This is the Merriam-Webster definition of capitalism – an economic system characterized by private or corporate ownership of capital goods, by investments that are determined by private decision, and by prices, production, and the distribution of goods that are determined mainly by competition in a free market.

Nowhere in the concept capitalism is there any reference to government involvement, neither in the ownership of capital or investments, nor in the area of regulation. Yet our economic system has been tethered by government for almost 100 years. Long before the current economic meltdown, capitalism was discarded as the guiding force of our economy, being replaced by a mixture of capitalism and government control and interference. Yet, capitalism is blamed for the current situation, not only by our pissy politicians and media, but also by the average Joe. Case in point: I was out playing tennis earlier this afternoon, and between sets, while discussing the economy, one guy went and said it – capitalism has failed us. For an excellent debunking of this myth, read George Reisman’s clarification of government’s leading role in creating this crisis.

We had a president who made a big to-do about the meaning of is, so I’m not surprised that there’s hardly anyone who knows the meaning of capitalism. Concepts are considered fluid; meanings can change to suit the mood. Clinton’s game didn’t and couldn’t change the future of the world, but letting the world think that capitalism has failed us means that it will be almost futile to try and get people to give it a go again.

Capitalism, or rather the system that was close to it over 100 years ago was what catapulted the USA to world leadership. It was the remnants of it that continued to prevent our economy from turning bad for ever. But the current mess up has shown that that is now in jeopardy. With every crisis, we get more regulation. The capitalistic aspect of our society is on its deathbed. Each crisis has had its root cause in government regulation, interference and activity. Each crisis has been bigger than the one before. Each crisis has required exponentially larger amounts of resources to prevent total collapse, resources that the government steals or makes (produces would be an insult to those who do produce) out of thin air, the result of which is the erosion of wealth and the debasement of our currency.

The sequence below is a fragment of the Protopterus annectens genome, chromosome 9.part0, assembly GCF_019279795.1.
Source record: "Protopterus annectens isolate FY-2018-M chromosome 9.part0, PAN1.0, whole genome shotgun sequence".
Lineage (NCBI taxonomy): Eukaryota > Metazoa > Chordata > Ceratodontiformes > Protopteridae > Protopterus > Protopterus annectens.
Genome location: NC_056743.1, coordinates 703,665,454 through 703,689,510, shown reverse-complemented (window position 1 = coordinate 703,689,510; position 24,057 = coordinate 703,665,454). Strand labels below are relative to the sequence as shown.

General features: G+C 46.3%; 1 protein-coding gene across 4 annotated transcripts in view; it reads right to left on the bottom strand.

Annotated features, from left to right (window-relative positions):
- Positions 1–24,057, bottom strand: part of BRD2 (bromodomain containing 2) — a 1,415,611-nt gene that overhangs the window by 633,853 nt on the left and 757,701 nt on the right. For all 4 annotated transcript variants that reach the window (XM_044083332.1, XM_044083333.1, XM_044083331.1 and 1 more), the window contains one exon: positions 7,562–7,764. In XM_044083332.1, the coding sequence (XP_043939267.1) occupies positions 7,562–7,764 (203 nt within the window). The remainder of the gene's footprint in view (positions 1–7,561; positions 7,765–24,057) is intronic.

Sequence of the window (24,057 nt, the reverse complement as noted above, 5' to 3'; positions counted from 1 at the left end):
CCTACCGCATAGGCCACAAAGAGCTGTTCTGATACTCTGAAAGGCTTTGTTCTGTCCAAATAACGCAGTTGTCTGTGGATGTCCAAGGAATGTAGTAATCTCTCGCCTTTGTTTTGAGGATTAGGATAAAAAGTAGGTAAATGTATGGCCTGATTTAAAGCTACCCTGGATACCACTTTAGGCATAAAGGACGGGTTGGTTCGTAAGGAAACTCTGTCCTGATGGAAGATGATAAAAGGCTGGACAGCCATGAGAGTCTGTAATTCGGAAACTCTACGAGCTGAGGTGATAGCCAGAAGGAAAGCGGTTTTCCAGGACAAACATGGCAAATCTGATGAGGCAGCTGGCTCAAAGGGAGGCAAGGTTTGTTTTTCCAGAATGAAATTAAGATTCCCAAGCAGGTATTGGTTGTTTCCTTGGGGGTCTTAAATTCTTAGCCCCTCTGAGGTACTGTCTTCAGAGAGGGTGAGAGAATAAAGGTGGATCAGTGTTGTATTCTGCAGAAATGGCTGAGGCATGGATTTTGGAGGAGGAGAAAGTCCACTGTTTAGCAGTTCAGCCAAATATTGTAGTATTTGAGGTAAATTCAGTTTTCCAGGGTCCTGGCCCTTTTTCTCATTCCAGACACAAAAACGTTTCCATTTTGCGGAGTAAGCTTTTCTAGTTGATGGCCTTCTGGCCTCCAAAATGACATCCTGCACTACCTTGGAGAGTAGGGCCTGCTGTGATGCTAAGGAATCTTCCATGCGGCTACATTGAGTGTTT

As I write this, we are still in a very tenuous position. The odds are probably 50/50 whether we spiral into an economic morass or whether we proceed into another growth (and I use that word lightly) phase induced by government mismanagement and misallocation of resources. Regardless, on the current course we will hit the proverbial brick wall sometime, one that will make the 1930s look like a party. Maybe not this time, and hell, because there are still innovative and entrepreneurial people in the country who manage to succeed and produce regardless of government, we could even experience the growth spurt to beat all others, before we crash and burn. If it happens, take the opportunity to get your finances in order – essentially, own real assets free and clear and have no debt.

If you are looking for a real stimulus to the economy, you aren’t going to find it. It would require the government to stand up and admit that that institution has ensured America’s demise and that to prevent that running to conclusion, all government regulations are going to be rolled back and government will eventually revert to its correct role, that of protecting the rights of individuals. Capitalism requires the separation of the State and the economy, something so foreign to current culture that even the mention of it results in blank stares. A pity! It’s going to be a long, hard struggle to even get to the point where people respond by saying, Oh really, tell me more.